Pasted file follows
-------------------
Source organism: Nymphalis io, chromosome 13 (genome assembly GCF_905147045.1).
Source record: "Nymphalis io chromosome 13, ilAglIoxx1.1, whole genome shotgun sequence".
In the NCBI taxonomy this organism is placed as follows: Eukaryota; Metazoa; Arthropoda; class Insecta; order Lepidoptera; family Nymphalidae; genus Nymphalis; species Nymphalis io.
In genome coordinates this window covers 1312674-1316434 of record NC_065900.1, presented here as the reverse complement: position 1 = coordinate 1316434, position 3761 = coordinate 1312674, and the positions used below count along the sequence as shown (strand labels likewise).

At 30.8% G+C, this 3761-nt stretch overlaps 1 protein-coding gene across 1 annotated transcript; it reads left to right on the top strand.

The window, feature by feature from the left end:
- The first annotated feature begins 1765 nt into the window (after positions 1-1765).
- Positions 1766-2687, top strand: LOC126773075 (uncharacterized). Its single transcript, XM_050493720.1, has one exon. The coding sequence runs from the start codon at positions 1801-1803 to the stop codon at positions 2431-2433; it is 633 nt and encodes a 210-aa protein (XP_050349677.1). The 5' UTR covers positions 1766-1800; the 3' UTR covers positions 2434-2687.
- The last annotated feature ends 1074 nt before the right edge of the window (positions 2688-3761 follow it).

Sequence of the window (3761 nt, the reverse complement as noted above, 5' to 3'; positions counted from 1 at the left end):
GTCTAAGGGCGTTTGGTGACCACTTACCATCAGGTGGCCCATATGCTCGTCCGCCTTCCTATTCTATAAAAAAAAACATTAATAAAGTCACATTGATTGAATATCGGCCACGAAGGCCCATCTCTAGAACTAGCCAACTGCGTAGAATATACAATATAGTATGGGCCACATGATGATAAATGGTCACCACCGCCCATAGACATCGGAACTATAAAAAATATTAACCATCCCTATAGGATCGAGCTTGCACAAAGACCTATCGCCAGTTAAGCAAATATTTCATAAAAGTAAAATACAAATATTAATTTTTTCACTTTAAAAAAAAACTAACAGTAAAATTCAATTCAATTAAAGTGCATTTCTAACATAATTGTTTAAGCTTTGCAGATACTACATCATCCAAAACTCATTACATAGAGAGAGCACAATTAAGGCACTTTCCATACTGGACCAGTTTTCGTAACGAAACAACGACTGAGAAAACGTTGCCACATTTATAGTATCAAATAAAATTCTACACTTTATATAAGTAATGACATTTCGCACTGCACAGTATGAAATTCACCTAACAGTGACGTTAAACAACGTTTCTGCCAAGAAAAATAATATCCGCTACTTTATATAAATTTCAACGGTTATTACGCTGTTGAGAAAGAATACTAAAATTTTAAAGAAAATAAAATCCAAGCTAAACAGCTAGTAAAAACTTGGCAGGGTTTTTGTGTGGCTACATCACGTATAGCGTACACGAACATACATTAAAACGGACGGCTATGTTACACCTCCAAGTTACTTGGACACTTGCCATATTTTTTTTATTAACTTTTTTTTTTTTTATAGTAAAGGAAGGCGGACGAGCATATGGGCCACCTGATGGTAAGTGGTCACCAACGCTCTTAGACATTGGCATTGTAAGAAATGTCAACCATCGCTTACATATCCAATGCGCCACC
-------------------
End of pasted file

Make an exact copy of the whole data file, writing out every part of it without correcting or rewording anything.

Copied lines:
Source organism: Nymphalis io, chromosome 13 (genome assembly GCF_905147045.1).
Source record: "Nymphalis io chromosome 13, ilAglIoxx1.1, whole genome shotgun sequence".
In the NCBI taxonomy this organism is placed as follows: Eukaryota; Metazoa; Arthropoda; class Insecta; order Lepidoptera; family Nymphalidae; genus Nymphalis; species Nymphalis io.
In genome coordinates this window covers 1312674-1316434 of record NC_065900.1, presented here as the reverse complement: position 1 = coordinate 1316434, position 3761 = coordinate 1312674, and the positions used below count along the sequence as shown (strand labels likewise).

At 30.8% G+C, this 3761-nt stretch overlaps 1 protein-coding gene across 1 annotated transcript; it reads left to right on the top strand.

The window, feature by feature from the left end:
- The first annotated feature begins 1765 nt into the window (after positions 1-1765).
- Positions 1766-2687, top strand: LOC126773075 (uncharacterized). Its single transcript, XM_050493720.1, has one exon. The coding sequence runs from the start codon at positions 1801-1803 to the stop codon at positions 2431-2433; it is 633 nt and encodes a 210-aa protein (XP_050349677.1). The 5' UTR covers positions 1766-1800; the 3' UTR covers positions 2434-2687.
- The last annotated feature ends 1074 nt before the right edge of the window (positions 2688-3761 follow it).

Sequence of the window (3761 nt, the reverse complement as noted above, 5' to 3'; positions counted from 1 at the left end):
GTCTAAGGGCGTTTGGTGACCACTTACCATCAGGTGGCCCATATGCTCGTCCGCCTTCCTATTCTATAAAAAAAAACATTAATAAAGTCACATTGATTGAATATCGGCCACGAAGGCCCATCTCTAGAACTAGCCAACTGCGTAGAATATACAATATAGTATGGGCCACATGATGATAAATGGTCACCACCGCCCATAGACATCGGAACTATAAAAAATATTAACCATCCCTATAGGATCGAGCTTGCACAAAGACCTATCGCCAGTTAAGCAAATATTTCATAAAAGTAAAATACAAATATTAATTTTTTCACTTTAAAAAAAAACTAACAGTAAAATTCAATTCAATTAAAGTGCATTTCTAACATAATTGTTTAAGCTTTGCAGATACTACATCATCCAAAACTCATTACATAGAGAGAGCACAATTAAGGCACTTTCCATACTGGACCAGTTTTCGTAACGAAACAACGACTGAGAAAACGTTGCCACATTTATAGTATCAAATAAAATTCTACACTTTATATAAGTAATGACATTTCGCACTGCACAGTATGAAATTCACCTAACAGTGACGTTAAACAACGTTTCTGCCAAGAAAAATAATATCCGCTACTTTATATAAATTTCAACGGTTATTACGCTGTTGAGAAAGAATACTAAAATTTTAAAGAAAATAAAATCCAAGCTAAACAGCTAGTAAAAACTTGGCAGGGTTTTTGTGTGGCTACATCACGTATAGCGTACACGAACATACATTAAAACGGACGGCTATGTTACACCTCCAAGTTACTTGGACACTTGCCATATTTTTTTTATTAACTTTTTTTTTTTTTATAGTAAAGGAAGGCGGACGAGCATATGGGCCACCTGATGGTAAGTGGTCACCAACGCTCTTAGACATTGGCATTGTAAGAAATGTCAACCATCGCTTACATATCCAATGCGCCACC